I talk all the time on this site and on my personal site about creativity.
“If I take one more picture of a leaf, I’m going to explode” ~R. E. in 2015, about a creative rut he experienced.
Lately I’ve been social media friending a lot of photographers at bigger newspapers on the coasts. Their work is amazing and inspirational, but seems to flow from a different source: regattas, refugees, politics, enormous sports events, current affairs; they live in states that have counties bigger than Oklahoma, so it’s a different worldview just based on what we see every day. I look at their lives with some incredulity: how can you deal with millions of people, their noise, their traffic, their smell. I live in a town that has fewer people in it than the staff at the New York Times.
I caught a recent YouTube video from a channel called DigitalRev (“Rev” being “revolution” I guess) about photographic cliche’s to avoid. In it, he mentions just about every kind of photo. I’ve touched on this idea before, and it is this: in a world of literally billions of images being made every day, stop trying to reinvent the wheel and start trying to express yourself. It’s a subtle concept, but one worth merit.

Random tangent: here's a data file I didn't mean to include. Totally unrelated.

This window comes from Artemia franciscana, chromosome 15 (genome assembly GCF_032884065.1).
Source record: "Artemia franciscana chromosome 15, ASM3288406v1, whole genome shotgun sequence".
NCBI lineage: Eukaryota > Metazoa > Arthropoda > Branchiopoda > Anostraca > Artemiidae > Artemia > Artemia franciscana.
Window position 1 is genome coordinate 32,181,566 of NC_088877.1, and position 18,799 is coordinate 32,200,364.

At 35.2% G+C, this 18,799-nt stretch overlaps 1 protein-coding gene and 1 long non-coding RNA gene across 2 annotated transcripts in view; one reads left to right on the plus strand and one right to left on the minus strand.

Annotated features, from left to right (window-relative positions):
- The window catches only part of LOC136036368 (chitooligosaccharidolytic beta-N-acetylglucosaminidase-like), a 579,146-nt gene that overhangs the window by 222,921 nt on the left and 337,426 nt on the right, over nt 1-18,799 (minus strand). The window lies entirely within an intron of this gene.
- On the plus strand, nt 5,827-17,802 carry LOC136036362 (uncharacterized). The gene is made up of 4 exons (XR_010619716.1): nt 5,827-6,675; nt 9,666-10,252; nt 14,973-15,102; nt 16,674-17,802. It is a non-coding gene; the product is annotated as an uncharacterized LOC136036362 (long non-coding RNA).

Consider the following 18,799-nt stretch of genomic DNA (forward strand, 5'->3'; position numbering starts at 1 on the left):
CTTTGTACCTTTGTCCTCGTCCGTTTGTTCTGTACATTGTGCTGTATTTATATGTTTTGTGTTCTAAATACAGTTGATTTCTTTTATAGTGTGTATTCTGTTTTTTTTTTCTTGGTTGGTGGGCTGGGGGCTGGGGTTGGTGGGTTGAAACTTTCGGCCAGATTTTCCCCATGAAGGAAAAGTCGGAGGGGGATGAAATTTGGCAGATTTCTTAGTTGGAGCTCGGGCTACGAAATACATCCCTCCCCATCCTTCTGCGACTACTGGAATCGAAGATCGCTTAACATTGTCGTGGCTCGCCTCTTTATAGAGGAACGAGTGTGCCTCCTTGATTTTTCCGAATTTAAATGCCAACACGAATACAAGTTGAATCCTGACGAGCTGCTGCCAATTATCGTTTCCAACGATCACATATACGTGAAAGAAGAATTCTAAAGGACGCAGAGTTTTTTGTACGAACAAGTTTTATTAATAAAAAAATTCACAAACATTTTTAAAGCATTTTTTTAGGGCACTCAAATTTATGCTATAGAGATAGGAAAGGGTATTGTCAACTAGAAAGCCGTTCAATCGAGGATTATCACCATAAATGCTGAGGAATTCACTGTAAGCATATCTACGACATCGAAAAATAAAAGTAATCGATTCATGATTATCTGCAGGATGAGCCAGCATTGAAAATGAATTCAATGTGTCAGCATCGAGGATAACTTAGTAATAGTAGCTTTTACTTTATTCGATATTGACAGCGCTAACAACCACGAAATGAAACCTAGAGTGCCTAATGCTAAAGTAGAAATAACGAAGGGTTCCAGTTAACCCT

Looking at the work of other photographers will make you chase your tail. It’s all been done to death. Don’t believe me? Do a web search for “Hong Kong at Night.” I’ll wait.
See? What can you add to that? Next, do a web search for “YOUR NAME in pictures.” Now, what can you add to that?
Finally, I know I’ve said this time and again, but it bears a lot of weight: you can’t buy mastery, you have to earn it. Trust me on this: when I take my pistol down to the pond and my first ten shots miss, there’s nothing wrong with my pistol.